• Changes in skin texture

  • Noticeable changes in the shape and size of breasts, especially on one side

When should I be concerned about breast pain?

We understand that breast pain can be worrying. Although it’s prevalent in perimenopause, breast pain may also occur for a number of other reasons during postmenopause, the phase of life after menopause.

Breast pain isn’t usually a sign of breast cancer (6). Only 2-7% of women who experience noncyclical breast pain will receive a cancer diagnosis (7).

More commonly, the following conditions may explain postmenopausal breast pain (8):


Certain prescription medications may cause breast pain, such as those for psychiatric and cardiovascular conditions.

Support problems

Heavy breasts may stretch tissues and ligaments in the breast, leading to pain in the neck, shoulders, and breasts. Some women find that breast reduction surgery eases discomfort.


Any trauma or injury to the breast, including surgery, may result in localised pain — pain in one specific place, rather than pain that spreads — that can last for many weeks.


Inflammation of the costal cartilages, which join the ribs to the breastbone, may trigger a burning sensation in the breast.

Strained pectoralis

The pectoralis is a major muscle in the chest that lies directly around and beneath the breast. Activities like weightlifting and contact injuries from sports or other physical accidents — particularly for those with poorer flexibility — may strain the pectoralis and lead to breast pain.

Gastroesophageal reflux disease (GERD)

Occasionally, discomfort arising from acid reflux can masquerade as breast pain.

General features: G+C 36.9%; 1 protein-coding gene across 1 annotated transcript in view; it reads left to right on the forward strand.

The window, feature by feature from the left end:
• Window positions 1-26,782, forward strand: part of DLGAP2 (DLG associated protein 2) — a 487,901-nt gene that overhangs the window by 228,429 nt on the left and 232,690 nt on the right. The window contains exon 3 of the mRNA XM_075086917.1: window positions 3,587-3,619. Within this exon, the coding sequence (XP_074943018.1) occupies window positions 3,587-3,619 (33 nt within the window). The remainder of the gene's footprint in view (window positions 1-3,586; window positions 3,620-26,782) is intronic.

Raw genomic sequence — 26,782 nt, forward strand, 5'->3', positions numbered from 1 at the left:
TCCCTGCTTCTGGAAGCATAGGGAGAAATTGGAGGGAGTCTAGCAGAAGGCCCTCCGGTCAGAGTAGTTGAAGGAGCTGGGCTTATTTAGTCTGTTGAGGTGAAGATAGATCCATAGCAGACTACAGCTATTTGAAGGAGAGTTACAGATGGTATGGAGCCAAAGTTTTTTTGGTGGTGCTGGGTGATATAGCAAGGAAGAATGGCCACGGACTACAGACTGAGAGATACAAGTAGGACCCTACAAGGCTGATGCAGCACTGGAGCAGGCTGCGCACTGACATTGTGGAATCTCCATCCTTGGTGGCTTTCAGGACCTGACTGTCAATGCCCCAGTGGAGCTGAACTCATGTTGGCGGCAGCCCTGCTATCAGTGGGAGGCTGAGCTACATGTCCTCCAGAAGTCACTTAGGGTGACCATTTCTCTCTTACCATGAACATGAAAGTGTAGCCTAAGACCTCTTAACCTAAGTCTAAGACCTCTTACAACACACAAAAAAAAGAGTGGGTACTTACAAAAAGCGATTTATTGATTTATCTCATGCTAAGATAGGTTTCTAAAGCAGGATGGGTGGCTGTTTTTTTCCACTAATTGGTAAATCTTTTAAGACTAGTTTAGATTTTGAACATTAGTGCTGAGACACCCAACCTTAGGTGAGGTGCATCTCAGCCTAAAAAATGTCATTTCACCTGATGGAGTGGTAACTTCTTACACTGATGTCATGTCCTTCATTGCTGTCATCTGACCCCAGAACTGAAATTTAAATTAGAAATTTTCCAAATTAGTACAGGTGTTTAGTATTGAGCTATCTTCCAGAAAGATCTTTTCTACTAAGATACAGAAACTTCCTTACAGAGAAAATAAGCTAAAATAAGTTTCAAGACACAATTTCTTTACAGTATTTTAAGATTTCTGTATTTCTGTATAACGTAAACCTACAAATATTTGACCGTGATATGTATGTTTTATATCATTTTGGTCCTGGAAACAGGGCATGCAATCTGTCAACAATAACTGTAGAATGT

What helps with breast pain during menopause?


Evening primrose oil

Evening primrose oil is often recommended for easing discomfort during menopause. This plant contains high levels of gamma-linolenic acid (GLA) and linolenic acid —omega-6 fatty acids that may support the reduction of inflammation in the body.

Research suggests that evening primrose oil may improve the severity of noncyclical breast pain by 38% and cyclical breast pain by 58% (9).

Fish oil

Though the supplementation of fish oil for menopausal breast pain hasn’t been rigorously researched, anecdotally, some women report that it may help.

Lifestyle Changes

To ease breast pain, you may find the following lifestyle changes helpful:

  • Yoga, stretching, and neck rotations may ease breast pain

  • Take a warm shower or place a hot water bottle on your breasts

  • Always wear a supportive and comfortable bra, particularly when exercising

  • While there’s no evidence to suggest that caffeine aggravates breast pain, some women claim that they have experienced some pain relief when avoiding it (10)